Last week, I spent two days with Derek Brockway and the Weatherman Walking crew for a walk along a section of Offa's Dyke in Montgomeryshire.
It was a linear walk beginning in Churchtown and ending in the historic market town of Montgomery with its impressive Georgian town hall and 13th century, hill top castle.
The lovely old town hall in Montgomery
We met up with our walking guide and all round dyke aficionado, Jim Saunders outside a quaint old church in the aptly named Churchtown, (complete with swallows nest in porch) and began with a steep climb up the first section of the dyke.
There was no gentle introduction to this walk, just a steep ascent up through ancient woods and onto the hill tops above, where we were rewarded with stunning views and blue skies.
The dyke is a curious feature of the landscape here, at times - completely man-made and obvious whilst at others, barely recognisable from the naturally occurring hedgerows running through the fields.
Derek and Jim were huffing and puffing like a couple of steam trains by the time we got to the top and sound recordist Mark had a wry smile on his face listening to them on the way up ;)
Derek and Jim on the steep, first leg of the walk.
The forecast for the following day, (Friday) was mixed so we really hoped it lasted as it makes filming so much easier as well as the final programme edit, if the weather stays the same over consecutive days.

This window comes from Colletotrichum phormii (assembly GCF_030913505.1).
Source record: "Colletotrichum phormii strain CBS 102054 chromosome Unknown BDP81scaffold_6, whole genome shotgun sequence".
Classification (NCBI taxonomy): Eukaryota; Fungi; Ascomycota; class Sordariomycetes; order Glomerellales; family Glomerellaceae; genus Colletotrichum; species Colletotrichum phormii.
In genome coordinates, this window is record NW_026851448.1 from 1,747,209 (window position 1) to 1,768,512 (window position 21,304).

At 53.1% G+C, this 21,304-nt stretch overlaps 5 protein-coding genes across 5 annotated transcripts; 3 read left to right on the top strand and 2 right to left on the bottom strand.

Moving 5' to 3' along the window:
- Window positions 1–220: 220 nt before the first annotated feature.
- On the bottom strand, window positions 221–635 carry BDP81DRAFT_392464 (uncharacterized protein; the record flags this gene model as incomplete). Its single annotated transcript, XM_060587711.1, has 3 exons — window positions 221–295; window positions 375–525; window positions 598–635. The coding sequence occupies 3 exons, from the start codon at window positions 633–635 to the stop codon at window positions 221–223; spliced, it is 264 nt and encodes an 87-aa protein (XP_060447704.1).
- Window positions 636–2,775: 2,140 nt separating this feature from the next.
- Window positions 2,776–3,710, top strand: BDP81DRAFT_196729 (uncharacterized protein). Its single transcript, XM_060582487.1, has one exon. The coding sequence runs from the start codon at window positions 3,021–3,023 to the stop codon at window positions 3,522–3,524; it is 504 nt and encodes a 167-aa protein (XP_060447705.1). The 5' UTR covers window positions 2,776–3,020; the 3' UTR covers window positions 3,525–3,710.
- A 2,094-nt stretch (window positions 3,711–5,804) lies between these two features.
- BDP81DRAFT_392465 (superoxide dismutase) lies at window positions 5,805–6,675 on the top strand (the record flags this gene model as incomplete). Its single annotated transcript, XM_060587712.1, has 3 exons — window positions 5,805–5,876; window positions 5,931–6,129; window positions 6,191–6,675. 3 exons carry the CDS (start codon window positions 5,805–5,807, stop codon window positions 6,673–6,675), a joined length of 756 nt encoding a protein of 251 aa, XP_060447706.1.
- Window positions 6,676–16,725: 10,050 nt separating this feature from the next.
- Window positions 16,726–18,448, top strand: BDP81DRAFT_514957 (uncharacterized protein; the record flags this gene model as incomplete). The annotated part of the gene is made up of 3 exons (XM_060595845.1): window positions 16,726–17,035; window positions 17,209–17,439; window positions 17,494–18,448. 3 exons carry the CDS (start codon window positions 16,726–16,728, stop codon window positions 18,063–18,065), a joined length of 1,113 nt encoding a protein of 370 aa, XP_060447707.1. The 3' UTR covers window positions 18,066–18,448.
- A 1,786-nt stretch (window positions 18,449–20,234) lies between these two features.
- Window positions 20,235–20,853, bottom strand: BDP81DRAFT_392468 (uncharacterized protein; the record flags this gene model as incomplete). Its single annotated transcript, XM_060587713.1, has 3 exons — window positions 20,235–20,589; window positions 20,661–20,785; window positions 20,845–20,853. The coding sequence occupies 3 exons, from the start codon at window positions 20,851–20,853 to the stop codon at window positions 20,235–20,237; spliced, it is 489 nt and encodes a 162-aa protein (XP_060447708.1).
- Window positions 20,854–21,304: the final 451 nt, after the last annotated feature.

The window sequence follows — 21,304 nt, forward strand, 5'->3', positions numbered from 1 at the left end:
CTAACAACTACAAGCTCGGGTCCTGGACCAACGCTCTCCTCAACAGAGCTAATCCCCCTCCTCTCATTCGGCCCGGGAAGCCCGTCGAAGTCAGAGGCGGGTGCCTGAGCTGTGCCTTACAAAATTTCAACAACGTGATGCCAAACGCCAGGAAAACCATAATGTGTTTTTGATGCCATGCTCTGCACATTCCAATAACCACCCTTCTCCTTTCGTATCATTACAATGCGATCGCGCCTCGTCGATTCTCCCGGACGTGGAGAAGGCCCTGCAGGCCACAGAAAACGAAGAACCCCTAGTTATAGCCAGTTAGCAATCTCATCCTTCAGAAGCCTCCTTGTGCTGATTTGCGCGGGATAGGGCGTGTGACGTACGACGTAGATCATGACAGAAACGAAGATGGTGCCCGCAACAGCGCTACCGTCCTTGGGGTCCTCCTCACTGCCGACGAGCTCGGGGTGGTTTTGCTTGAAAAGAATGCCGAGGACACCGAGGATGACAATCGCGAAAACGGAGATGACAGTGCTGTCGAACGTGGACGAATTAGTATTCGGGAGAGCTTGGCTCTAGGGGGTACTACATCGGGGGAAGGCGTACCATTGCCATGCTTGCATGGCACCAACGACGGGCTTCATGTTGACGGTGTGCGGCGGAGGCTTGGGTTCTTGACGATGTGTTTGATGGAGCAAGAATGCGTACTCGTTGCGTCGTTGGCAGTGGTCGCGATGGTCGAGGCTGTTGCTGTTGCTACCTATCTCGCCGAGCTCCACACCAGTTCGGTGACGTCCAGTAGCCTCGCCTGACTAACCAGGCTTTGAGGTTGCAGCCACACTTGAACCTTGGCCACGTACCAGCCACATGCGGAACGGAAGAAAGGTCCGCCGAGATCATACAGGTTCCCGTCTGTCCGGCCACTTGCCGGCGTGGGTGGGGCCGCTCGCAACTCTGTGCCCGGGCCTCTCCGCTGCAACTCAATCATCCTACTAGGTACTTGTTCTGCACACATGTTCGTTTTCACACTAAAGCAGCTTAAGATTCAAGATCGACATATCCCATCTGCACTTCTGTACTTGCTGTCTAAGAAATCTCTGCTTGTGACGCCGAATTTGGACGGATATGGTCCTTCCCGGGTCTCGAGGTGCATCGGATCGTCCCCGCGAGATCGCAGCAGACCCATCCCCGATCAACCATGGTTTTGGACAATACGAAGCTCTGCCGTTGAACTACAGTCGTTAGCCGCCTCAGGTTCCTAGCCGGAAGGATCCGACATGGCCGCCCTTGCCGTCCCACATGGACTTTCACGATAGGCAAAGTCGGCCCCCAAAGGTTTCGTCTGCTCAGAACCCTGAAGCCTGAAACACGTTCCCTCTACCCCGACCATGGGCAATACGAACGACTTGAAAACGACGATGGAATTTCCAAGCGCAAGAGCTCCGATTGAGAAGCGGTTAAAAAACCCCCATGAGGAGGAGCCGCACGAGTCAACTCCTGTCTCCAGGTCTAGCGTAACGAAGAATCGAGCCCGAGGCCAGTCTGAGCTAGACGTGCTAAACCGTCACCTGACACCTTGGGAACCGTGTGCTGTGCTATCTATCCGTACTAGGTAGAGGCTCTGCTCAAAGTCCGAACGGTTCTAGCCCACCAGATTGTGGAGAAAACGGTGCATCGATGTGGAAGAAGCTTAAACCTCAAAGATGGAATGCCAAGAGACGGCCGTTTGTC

Offa was King of Mercia from 757 to 796 AD and had a vast kingdom that covered the area between the Trent/ Mersey rivers in the North to the Thames Valley in the South, and from the Welsh border in the West to the Fens in the East. Anglia.
The dyke runs for 80 miles from the Wye Valley as far as Wrexham and Jim informed us that it was originally around 25 feet wide and 8 metres high from the bottom of the ditch to the top of the bank and all built by hand - no power tools involved!
An old stone sign marking the dyke route.
I've never walked in this part of the country, let alone along the 1200 year old dyke so it was a real eye opener and although the dyke has suffered from erosion - mainly due to man's activities, there are still some impressive sections where you can clearly see how large it once stood.
The mind boggles but to date, historians and archaeologists have no idea how long it took to build or even how many people were involved in its construction.
Its purpose is also up for debate, although many believe it was defensive; opinions are varied and you can see why.
Some sections of the dyke follow naturally steep hillsides, so it wouldn't have made sense to build a massive defensive wall where nature had already created difficulties for any invading armies? So perhaps, it was purely built as a boundary/ territory marker...
Derek and Jim walk past a section of the dyke where livestock have eroded the sides.
Find out more about the dyke on the Offa's Dyke Association website.
The nice thing about walking along the dyke path is the steady stream of passionate walkers you meet; in what are basically quite isolated spots.
Young and old, some with dogs, some on their own, all appeared along various sections of the dyke during our two days filming here, including some Australians we interviewed for the TV programme.
As we followed the dyke we frequently changed countries, switching between England and Wales as the dyke zigzagged its way across borders and half the time we had no idea whether we were in England or Wales!
Lunch was eaten by the side of the Kerry Ridgeway, overlooking a lovely valley and one of the steeper sections of the dyke.
Jim and Derek inspecting one of the steeper sections of Offa's Dyke.